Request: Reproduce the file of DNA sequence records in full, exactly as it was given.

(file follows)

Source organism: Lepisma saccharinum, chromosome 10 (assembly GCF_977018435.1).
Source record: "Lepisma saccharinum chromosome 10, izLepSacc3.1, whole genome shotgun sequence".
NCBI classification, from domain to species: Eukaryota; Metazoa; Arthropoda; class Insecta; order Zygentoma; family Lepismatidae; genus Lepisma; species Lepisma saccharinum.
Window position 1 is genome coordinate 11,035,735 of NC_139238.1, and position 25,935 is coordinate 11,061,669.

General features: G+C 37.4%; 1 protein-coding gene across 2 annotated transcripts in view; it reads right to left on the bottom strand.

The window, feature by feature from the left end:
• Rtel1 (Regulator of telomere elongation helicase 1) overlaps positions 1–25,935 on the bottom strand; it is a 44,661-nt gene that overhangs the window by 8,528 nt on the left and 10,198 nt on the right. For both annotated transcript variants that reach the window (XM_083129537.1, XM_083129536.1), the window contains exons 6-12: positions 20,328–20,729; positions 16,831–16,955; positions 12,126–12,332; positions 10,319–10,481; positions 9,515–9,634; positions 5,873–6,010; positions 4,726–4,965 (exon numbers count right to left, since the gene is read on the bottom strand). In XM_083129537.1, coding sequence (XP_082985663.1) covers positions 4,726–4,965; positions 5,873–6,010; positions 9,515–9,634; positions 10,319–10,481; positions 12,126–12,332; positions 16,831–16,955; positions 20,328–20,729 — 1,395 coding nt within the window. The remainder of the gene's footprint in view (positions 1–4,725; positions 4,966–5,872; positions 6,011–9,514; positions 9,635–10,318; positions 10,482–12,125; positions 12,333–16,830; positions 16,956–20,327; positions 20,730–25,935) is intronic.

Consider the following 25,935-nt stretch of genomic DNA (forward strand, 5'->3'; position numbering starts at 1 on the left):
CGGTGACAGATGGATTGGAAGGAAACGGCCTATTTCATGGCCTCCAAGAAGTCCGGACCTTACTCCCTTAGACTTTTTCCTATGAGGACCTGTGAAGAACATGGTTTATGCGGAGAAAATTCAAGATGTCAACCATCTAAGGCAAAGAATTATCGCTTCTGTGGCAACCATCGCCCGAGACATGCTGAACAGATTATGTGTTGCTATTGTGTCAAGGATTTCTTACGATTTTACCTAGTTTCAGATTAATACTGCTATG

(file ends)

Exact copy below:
Source organism: Lepisma saccharinum, chromosome 10 (assembly GCF_977018435.1).
Source record: "Lepisma saccharinum chromosome 10, izLepSacc3.1, whole genome shotgun sequence".
NCBI classification, from domain to species: Eukaryota; Metazoa; Arthropoda; class Insecta; order Zygentoma; family Lepismatidae; genus Lepisma; species Lepisma saccharinum.
Window position 1 is genome coordinate 11,035,735 of NC_139238.1, and position 25,935 is coordinate 11,061,669.

General features: G+C 37.4%; 1 protein-coding gene across 2 annotated transcripts in view; it reads right to left on the bottom strand.

The window, feature by feature from the left end:
• Rtel1 (Regulator of telomere elongation helicase 1) overlaps positions 1–25,935 on the bottom strand; it is a 44,661-nt gene that overhangs the window by 8,528 nt on the left and 10,198 nt on the right. For both annotated transcript variants that reach the window (XM_083129537.1, XM_083129536.1), the window contains exons 6-12: positions 20,328–20,729; positions 16,831–16,955; positions 12,126–12,332; positions 10,319–10,481; positions 9,515–9,634; positions 5,873–6,010; positions 4,726–4,965 (exon numbers count right to left, since the gene is read on the bottom strand). In XM_083129537.1, coding sequence (XP_082985663.1) covers positions 4,726–4,965; positions 5,873–6,010; positions 9,515–9,634; positions 10,319–10,481; positions 12,126–12,332; positions 16,831–16,955; positions 20,328–20,729 — 1,395 coding nt within the window. The remainder of the gene's footprint in view (positions 1–4,725; positions 4,966–5,872; positions 6,011–9,514; positions 9,635–10,318; positions 10,482–12,125; positions 12,333–16,830; positions 16,956–20,327; positions 20,730–25,935) is intronic.

Consider the following 25,935-nt stretch of genomic DNA (forward strand, 5'->3'; position numbering starts at 1 on the left):
CGGTGACAGATGGATTGGAAGGAAACGGCCTATTTCATGGCCTCCAAGAAGTCCGGACCTTACTCCCTTAGACTTTTTCCTATGAGGACCTGTGAAGAACATGGTTTATGCGGAGAAAATTCAAGATGTCAACCATCTAAGGCAAAGAATTATCGCTTCTGTGGCAACCATCGCCCGAGACATGCTGAACAGATTATGTGTTGCTATTGTGTCAAGGATTTCTTACGATTTTACCTAGTTTCAGATTAATACTGCTATG